Mr Hirschhorn has now decided to part with his collection of about 500 books that he bought from second-hand shops and private dealers around the world.

A first edition copy of the literary classic The Great Gatsby he paid £1,500 for in 1987 is being tipped to sell for a staggering £75,000.

One of the earliest versions of Ian Fleming’s first James Bond novel Casino Royale that still has a first-issue dust-jacket is valued at £15,000.


Great value: F Scott Fitzgerald’s classic The Great Gatsby may fetch £75,000

lord of flies 

Golden: William Golding’s Lord of The Flies is valued at between £8,000-£12,000


Classic: Brighton Rock, by Graham Greene, could be worth as much as £60,000

An excellent copy of Graham Greene’s book Brighton Rock that has a ‘near-fine’ jacket has a pre-sale estimate of £60,000. First editions of this book are extremely rare as a warehouse fire destroyed most of them in 1938.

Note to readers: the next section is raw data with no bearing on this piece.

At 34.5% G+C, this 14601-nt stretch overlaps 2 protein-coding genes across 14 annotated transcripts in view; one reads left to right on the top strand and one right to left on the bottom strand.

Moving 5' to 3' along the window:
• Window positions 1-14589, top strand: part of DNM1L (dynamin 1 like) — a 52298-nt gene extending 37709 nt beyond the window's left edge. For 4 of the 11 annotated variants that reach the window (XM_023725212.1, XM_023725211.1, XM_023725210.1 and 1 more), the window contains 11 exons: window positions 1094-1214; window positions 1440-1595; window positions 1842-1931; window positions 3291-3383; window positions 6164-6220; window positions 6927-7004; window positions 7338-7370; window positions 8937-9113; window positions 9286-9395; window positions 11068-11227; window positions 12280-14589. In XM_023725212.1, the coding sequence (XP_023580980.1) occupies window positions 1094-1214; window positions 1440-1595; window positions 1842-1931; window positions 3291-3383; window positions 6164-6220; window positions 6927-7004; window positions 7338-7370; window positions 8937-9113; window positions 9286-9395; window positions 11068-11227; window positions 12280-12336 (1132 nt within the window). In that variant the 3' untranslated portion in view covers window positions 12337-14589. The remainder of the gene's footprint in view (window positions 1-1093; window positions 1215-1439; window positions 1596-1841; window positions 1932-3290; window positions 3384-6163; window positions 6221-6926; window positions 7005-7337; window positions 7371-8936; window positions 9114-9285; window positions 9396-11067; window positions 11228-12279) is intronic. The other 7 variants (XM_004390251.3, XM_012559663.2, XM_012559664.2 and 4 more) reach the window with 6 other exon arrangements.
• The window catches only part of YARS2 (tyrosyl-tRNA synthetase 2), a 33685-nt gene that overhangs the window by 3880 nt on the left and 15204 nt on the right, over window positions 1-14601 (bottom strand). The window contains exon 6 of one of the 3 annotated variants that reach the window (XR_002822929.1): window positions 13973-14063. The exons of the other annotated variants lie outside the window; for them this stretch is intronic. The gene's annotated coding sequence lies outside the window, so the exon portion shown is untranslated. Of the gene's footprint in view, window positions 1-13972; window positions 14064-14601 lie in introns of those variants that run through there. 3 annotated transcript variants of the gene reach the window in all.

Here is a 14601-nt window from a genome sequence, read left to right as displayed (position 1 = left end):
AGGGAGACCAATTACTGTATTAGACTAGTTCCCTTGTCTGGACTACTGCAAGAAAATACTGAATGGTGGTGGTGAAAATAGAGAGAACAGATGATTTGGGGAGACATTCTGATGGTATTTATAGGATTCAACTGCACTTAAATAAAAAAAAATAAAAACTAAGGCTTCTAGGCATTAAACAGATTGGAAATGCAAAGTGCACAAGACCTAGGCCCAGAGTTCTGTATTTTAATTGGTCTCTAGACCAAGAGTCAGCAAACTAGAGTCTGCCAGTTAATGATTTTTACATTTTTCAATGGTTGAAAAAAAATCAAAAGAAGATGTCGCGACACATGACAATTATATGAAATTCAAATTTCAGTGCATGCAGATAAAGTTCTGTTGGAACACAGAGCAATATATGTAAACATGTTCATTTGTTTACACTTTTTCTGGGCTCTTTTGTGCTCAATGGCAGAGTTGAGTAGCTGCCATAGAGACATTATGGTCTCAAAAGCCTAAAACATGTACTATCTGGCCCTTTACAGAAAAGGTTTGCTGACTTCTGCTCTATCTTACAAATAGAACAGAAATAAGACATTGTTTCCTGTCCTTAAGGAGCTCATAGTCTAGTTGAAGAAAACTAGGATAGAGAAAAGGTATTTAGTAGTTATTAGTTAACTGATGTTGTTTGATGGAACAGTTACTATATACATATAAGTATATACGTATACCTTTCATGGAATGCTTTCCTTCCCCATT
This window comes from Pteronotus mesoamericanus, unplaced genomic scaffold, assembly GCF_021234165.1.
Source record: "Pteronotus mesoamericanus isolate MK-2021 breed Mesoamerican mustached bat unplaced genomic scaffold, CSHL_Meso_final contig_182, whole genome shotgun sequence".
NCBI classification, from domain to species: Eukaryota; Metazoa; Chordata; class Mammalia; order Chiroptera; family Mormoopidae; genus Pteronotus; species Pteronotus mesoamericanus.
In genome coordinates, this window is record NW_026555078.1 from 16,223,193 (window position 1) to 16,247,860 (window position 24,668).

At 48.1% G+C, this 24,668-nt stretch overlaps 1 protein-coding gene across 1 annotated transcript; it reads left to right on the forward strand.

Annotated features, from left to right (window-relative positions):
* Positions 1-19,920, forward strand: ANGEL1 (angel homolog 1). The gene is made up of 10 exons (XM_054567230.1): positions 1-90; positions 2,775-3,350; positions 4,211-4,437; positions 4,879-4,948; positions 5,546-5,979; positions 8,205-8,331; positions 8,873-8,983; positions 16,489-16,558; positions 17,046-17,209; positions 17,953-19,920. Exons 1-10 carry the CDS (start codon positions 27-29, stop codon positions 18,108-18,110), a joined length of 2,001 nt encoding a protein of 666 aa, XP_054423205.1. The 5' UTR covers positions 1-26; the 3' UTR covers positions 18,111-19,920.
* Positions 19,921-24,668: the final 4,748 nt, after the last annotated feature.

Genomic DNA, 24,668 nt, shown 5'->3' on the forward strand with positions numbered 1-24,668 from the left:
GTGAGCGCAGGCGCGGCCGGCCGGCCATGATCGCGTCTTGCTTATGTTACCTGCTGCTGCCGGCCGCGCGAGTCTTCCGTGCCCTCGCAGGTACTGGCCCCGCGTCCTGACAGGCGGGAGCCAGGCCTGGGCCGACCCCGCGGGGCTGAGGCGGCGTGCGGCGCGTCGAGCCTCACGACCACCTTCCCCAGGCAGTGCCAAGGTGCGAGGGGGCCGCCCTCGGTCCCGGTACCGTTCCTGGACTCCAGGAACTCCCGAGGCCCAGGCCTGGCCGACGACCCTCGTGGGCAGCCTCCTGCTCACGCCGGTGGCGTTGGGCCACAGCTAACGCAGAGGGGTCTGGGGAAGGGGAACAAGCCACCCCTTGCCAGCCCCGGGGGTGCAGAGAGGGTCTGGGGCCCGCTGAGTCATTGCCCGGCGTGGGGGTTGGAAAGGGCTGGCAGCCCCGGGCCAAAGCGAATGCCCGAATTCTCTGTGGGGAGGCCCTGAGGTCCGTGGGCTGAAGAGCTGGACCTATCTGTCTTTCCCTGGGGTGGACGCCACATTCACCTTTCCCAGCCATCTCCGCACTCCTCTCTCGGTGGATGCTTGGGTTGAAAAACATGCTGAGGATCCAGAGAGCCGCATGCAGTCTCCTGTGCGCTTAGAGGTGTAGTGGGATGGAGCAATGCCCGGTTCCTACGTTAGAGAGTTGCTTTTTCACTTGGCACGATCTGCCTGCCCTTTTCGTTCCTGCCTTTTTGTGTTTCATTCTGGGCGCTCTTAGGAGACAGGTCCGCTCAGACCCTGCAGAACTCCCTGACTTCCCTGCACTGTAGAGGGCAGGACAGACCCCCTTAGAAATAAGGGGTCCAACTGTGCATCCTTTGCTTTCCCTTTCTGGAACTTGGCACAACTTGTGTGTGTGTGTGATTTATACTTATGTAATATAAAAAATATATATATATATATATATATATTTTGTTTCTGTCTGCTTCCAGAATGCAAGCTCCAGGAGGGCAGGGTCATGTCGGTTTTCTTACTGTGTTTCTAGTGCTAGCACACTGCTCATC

Dashiell Hammett’s The Maltese Falcon is set to sell for £50,000 while a first edition of William Golding’s Lord Of The Flies is valued at £12,000.


King’s speech: Author Stephen King has signed the book for Mr Hirschhorn, saying ‘Best wishes, and shine on!’. The book may fetch £1,200-£1,800

The world of crime is represented by a £3,000 early copy of Agatha Christie’s 1932 work Peril At End House while four volumes of AA Milne’s The Christopher Robin Books are expected to fetch £10,000.

Mr Hirschhorn managed to get a number of his books signed by the authors, with Stephen King writing ‘shine on’ in the front of a first edition copy of The Shining.

 Harper Lee’s classic To Kill A Mocking Bird, John le Carre’s Call For The Dead and Margaret Mitchell’s Gone With The Wind are tipped to sell for a total of £27,000.

Mr Hirschhorn said he stopped collecting about three years ago and is now selling the books to help fund his retirement. He said: ‘I started the collection in 1984 after I read a newspaper article about first edition books while on a bus.

‘After that it was like a virus or infection that was in my blood and I couldn’t pass a second-hand bookshop without going in to look for first editions.